The Horse

APR 2019

The Horse:Your Guide To Equine Health Care provides monthly equine health care information to horse owners, breeders, veterinarians, barn/farm managers, trainer/riding instructors, and others involved in the hands-on care of the horse.

Issue link: https://thehorse.epubxp.com/i/1092172

Contents of this Issue

Navigation

Page 41 of 51

42 April 2019 The Horse | TheHorse.com Another important population this team has studied is racehorses rehabili- tating from injury. Their goal is to identify inflammatory markers to help trainers determine the rate at which they can safely bring horses back into training and how much training a horse can tolerate. Identifying Fatality Risk Factors Some racing and training injuries are so catastrophic that they result in death or euthanasia. In a retrospective study led by Peter Physick-Sheard, BVSc, Dipl. Vet- Surg, MSc, FRCVS, at the University of Guelph 1 , in Ontario, researchers analyzed racehorse deaths logged with the Ontario Racehorse Death Registry from 2003 to 2015 that occurred within 60 days of a race or trial entry (timed workouts and Standardbred qualifying races). The researchers examined differences between racing Thoroughbreds, Standard- breds, and Quarter Horses as they related to age, sex, and circumstances of death, such as time and location, suggested cause, and whether it was an exercise- associated mortality (EAM) or non- exercise-associated mortality (NEAM). The mean combined EAM and NEAM mortality rate was highest for Thor- oughbreds (2.93 deaths per 1,000 starts), which was 4.6 times higher than that of Standardbreds (0.63/1,000 starts). Quarter Horses landed in the middle (2.08/1,000 starts). Thoroughbred mean annual EAM was 8.1 times that of Standardbreds. Physick-Sheard's team said their most notable finding was that Thoroughbred mortality was highest in young, intact male horses. In Thoroughbreds and Quarter Horses, mortality rates of all sexes were higher at age 2 than any other. Researchers noted a higher mortality rate across all breeds for younger horses (possibly due to skeletal immaturity and a propensity toward fatigue) and older horses (possibly due to cumulative dam- age). The mortality risk among middle- aged horses was lower. Basically, says Physick-Sheard, mortality rate followed a curve, falling over the first two to three years, then increasing. Groups were aged by year, for Thoroughbreds, from 2 to 10. When looking at cause of death, "mus- culoskeletal injury, including breakdowns, fractures, dislocations, and tendon ruptures, was the largest category," said the authors. Thoroughbreds experienced musculoskeletal injuries 8.59 times more than Standardbreds. The second-most-common cause was collapsing for no reason and sudden death. Colic; medical problems (e.g., SPORTS MEDICINE The fetlock is the most common site of muscu- loskeletal injury in racehorses. COURTESY DR. DOUG HERTHEL Ask your vet about BoneWise TM Did you know bone density and strength decline during layup and confinement? Available only through your veterinarian. Developed by: KPPvet.com, 859-873-2974 A unique source of calcium and minerals that maintain bone density and strength when you need it most. TH 2019-04b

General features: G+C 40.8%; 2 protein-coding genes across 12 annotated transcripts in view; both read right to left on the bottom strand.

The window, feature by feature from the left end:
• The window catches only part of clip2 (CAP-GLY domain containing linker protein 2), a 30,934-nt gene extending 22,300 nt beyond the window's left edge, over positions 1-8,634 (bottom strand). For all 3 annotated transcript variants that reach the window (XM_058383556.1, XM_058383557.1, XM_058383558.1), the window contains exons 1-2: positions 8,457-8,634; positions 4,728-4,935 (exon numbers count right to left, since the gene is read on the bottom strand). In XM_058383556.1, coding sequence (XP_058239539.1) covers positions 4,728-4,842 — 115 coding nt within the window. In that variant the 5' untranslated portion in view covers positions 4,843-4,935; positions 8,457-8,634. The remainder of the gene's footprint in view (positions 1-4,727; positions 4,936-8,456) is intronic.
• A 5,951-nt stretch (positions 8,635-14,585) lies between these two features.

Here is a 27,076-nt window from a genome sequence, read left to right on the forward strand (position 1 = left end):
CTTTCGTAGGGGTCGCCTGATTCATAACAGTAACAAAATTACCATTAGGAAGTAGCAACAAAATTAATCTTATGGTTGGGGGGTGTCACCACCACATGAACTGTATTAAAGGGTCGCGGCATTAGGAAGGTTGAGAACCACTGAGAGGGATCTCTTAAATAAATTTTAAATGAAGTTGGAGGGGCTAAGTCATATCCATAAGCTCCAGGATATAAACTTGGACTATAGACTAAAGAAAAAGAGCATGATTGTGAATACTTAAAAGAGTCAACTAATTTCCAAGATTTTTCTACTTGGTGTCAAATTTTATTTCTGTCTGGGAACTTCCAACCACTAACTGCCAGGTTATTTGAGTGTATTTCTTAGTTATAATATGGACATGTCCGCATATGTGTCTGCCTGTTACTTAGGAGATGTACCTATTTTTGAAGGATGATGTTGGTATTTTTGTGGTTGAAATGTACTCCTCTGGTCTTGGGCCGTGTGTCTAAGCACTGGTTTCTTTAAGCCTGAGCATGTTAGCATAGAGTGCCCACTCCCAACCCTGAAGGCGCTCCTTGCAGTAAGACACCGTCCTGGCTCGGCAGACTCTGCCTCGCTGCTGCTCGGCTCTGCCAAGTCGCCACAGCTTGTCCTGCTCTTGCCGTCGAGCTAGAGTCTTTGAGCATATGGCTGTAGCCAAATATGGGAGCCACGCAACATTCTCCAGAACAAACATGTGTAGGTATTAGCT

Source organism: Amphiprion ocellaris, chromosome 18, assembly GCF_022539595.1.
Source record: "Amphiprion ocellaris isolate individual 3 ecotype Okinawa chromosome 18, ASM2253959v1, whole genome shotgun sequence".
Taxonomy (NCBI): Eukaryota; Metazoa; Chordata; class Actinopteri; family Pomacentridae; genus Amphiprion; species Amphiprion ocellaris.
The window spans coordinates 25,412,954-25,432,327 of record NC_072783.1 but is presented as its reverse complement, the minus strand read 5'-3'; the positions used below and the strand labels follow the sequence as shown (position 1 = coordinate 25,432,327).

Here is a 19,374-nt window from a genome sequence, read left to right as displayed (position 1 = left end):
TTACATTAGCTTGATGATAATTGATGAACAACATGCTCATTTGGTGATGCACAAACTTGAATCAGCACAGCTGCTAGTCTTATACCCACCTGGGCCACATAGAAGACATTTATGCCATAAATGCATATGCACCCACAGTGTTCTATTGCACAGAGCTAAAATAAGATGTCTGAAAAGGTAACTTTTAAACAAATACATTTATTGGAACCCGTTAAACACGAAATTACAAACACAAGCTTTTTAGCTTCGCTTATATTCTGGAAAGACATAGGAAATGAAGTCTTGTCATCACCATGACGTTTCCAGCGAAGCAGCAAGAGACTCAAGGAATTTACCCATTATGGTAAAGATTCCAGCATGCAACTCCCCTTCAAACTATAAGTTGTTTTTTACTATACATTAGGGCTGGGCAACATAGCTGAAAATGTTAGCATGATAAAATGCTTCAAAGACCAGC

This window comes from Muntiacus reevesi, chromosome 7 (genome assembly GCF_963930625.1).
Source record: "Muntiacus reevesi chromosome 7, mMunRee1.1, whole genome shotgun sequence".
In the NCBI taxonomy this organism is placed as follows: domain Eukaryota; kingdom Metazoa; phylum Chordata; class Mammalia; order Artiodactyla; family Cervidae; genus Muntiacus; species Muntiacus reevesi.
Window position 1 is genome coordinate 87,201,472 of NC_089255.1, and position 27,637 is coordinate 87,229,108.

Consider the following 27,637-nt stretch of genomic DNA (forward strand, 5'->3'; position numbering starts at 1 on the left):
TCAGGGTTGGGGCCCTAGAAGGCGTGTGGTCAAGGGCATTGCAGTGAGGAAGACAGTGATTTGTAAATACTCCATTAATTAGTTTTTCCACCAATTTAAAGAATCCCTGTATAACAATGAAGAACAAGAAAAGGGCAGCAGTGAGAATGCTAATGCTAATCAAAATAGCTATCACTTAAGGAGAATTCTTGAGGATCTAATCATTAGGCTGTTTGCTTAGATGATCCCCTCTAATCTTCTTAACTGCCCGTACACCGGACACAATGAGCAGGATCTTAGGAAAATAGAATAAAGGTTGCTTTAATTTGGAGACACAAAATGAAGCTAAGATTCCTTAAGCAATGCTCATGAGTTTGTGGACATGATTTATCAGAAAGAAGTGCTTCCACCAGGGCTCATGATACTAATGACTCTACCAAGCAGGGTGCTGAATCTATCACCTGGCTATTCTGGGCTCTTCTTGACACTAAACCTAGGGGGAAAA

Articles in this issue

Links on this page

Archives of this issue

view archives of The Horse - APR 2019